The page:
It is nice to see standardisation being applied where it is sensible and will save money while improving performance.

    I think 80km range guided 152mm artillery shells will be a significant step up from the 20-23km range 130mm shells the Bereg fires as standard.

    The larger shells should result in more potential for terminal guidance options...

    The 152mm Bereg will much better compliment the Kh-35 or Onyx missile batteries they operate with.


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    Re: 2S35 Koalitsiya-SV 152mm

    Post  Dima on Tue Aug 07, 2012 9:10 am

    Garry,

    Is there any more info on the 152mm rounds and guns, both naval and land based artillery?


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    Re: 2S35 Koalitsiya-SV 152mm

    Post  GarryB on Tue Aug 07, 2012 11:19 am

    I think I read about the new ammo here on this forum actually.

    I think it was in a thread created by Andy-UA... I will have a look. Smile

    Oops... Andy-Wiz on this forum...


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    Re: 2S35 Koalitsiya-SV 152mm

    Post  AZZKIKR on Tue Aug 21, 2012 6:30 pm

    Out of curiosity, is the twin gun system on the Coalition prototypes feasable on any other system? Perhaps twin 125mms or 57mm's mounted on the Kurganets or Armatas?

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    Re: 2S35 Koalitsiya-SV 152mm

    Post  GarryB on Wed Aug 22, 2012 2:58 am

    It is feasible of course, but the real question is not can you do it, but is it worth doing.

    As the Australian makers of Metal Storm have found... rate of fire is critical really only in two or three applications.

    For artillery it is important because after the first round has hit your soft targets start trying to take cover... and once they are in cover you pretty much need a direct hit to do real damage.

    That is why rocket artillery is popular... lots of range, and with a volley launch there is much less time to take cover. For chem or bio weapons it builds up concentrations rapidly, which makes it more lethal.

    For air defence rate of fire is important too.

    The general problem for artillery is weight, and when that is not a problem like at sea you will see two or three or more guns in a single turret.

    For use against aircraft then you also see multiple barrel arrangements like twin barrel Gast action weapons and of course the multiple barrel Gatling guns.

    Vehicles with multiple guns are generally anti aircraft guns like the Soviet ZSU-57-2 and the US Duster with twin 40mm guns.

    In the case of the BMPT the twin gun mount is to increase rate of fire to compensate for the small round in ground use and to make it more effective in use against aerial targets.

    There is also a mortar called AMOS or something that uses a twin barrel system, but otherwise it is very old vehicles when armour piercing ammo was small calibre stuff so a large calibre HE round was needed as well.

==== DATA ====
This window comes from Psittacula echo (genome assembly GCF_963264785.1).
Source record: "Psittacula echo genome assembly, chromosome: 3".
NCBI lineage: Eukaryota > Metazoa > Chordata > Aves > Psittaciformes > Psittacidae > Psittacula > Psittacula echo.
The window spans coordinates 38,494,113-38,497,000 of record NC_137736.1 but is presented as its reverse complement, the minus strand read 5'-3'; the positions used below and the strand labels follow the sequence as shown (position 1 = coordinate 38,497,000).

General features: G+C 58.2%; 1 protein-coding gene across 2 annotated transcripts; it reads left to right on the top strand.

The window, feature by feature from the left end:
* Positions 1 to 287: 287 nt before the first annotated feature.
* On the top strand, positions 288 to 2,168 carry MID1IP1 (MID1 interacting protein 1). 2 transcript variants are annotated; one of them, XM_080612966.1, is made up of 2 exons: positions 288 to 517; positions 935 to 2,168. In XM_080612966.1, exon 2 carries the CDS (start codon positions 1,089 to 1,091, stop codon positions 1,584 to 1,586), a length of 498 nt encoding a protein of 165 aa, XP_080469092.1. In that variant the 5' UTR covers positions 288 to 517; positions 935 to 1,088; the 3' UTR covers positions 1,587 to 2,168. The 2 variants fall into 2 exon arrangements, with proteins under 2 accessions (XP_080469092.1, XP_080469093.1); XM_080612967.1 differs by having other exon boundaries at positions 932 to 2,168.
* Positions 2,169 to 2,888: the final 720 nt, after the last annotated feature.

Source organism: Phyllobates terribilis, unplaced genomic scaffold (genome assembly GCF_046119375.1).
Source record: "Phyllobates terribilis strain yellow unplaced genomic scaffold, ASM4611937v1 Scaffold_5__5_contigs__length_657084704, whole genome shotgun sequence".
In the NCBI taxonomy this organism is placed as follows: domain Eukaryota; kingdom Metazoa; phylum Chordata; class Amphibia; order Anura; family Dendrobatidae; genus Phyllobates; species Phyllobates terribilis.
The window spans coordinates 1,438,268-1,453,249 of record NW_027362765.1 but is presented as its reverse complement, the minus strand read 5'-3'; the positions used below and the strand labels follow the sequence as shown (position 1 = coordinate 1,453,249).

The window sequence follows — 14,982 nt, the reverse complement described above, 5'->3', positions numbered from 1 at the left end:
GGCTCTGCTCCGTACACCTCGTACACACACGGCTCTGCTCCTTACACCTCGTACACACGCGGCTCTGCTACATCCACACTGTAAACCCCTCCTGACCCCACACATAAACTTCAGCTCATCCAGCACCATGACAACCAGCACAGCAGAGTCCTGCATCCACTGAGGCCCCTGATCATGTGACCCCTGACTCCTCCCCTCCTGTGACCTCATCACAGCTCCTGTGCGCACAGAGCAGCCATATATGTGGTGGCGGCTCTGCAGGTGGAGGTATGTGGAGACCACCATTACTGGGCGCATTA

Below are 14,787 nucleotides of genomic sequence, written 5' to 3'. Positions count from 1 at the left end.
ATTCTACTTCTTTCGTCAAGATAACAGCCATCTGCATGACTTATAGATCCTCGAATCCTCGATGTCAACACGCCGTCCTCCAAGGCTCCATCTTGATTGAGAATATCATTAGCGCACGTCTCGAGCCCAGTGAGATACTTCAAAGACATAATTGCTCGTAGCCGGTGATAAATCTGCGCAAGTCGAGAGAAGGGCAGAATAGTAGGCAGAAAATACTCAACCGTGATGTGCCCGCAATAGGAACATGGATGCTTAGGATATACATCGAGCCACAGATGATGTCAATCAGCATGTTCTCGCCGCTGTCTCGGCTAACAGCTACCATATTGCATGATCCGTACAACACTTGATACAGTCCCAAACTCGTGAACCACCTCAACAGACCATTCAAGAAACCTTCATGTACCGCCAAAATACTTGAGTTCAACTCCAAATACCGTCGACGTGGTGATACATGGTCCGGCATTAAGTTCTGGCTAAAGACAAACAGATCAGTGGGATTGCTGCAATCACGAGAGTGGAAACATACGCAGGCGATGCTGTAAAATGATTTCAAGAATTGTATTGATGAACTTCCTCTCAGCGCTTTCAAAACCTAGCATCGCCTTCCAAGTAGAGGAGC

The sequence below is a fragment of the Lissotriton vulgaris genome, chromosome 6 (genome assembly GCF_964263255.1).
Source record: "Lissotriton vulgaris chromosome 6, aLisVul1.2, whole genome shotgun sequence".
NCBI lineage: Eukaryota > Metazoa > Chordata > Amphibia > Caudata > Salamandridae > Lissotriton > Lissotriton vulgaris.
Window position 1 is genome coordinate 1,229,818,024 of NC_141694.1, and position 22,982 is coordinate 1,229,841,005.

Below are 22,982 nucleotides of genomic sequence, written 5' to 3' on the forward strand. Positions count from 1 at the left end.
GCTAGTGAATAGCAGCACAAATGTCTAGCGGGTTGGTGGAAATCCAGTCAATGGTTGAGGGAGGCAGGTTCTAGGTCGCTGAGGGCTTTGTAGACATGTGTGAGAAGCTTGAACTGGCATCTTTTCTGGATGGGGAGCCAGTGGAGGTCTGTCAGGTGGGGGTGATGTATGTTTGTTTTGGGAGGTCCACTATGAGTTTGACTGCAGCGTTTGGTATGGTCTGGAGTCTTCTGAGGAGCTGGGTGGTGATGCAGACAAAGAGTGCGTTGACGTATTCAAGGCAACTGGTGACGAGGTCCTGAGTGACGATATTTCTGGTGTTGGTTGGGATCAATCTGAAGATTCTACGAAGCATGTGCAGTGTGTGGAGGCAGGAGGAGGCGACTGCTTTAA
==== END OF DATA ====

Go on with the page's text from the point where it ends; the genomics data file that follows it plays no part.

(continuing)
At the end of the day when it comes down to it you wont see a dual gun tank because of the size and weight of the gun doesn't justify itself in terms of performance... it is better to have a light gun arrangement with better stabilisation and more ammo and sighting and aiming equipment to make sure a second shot is not needed.


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    Re: 2S35 Koalitsiya-SV 152mm

    Post  AZZKIKR on Wed Aug 22, 2012 7:08 am

    I liked the 2 barrel system, since logistically, it combined the power of 2 vehicles into one vehicle, maintaining the same volume of fire. With the removal of the crew from Armata turrets, it would be interesting to see them utilisng the internal volume possibities to utilise perhaps a vertical or horizontal layout.

    Another thing i liked about the 2 barrel system was increased chance of hit probability, as the Koalitsiya video showed i think that it could fire 2 rounds at once, which would prove effective in situations where expensive Krasnopol shells are unavailable and normal rounds are abundant.

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    Re: 2S35 Koalitsiya-SV 152mm

    Post  GarryB on Wed Aug 22, 2012 10:02 am

    They have guidance kits that replace the fuse of standard rounds.

    The US equivalent is Excaliber, but the Russian version is 40 times cheaper.

    It is a fuse with control surfaces with a Glonass receiver to guide the shell onto targets in 3D space.

    Basically you select a target and calculate its coordinates and then feed those coordinates to the shell as it is loaded via a fuse setting machine (much like the ANIET system).

    Firing the shell results in the shell "flying" to the target. CEP is something like 10m.

    AFAIK the reason the two gun Koalition had such a huge turret was the requirement for a dual feed mechanism. This didn't make it shoot faster... it meant you could load two different types of ammo and select one or the other to be rammed to fire.

    Removing one barrel greatly reduces weight and complication and cost. These vehicles will likely be able to vary the propellent and the angle and likely fire 4-5 shots and have all those rounds hitting at one time.

    With 6 vehicles in a unit there is no need for two barrels per vehicle.

    Using guided shells is the best way to increase hit probability. Firing two shots increases the damage, but does not necessarily increase kill probability.


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    Re: 2S35 Koalitsiya-SV 152mm

    Post  TheArmenian on Tue Oct 09, 2012 7:39 am

    Here it is in both tracked and wheeled versions.
    Range is said to be 70 km.
    Video:
    http://ria.ru/arms_mm/20121008/769372259.html

    Stillshots: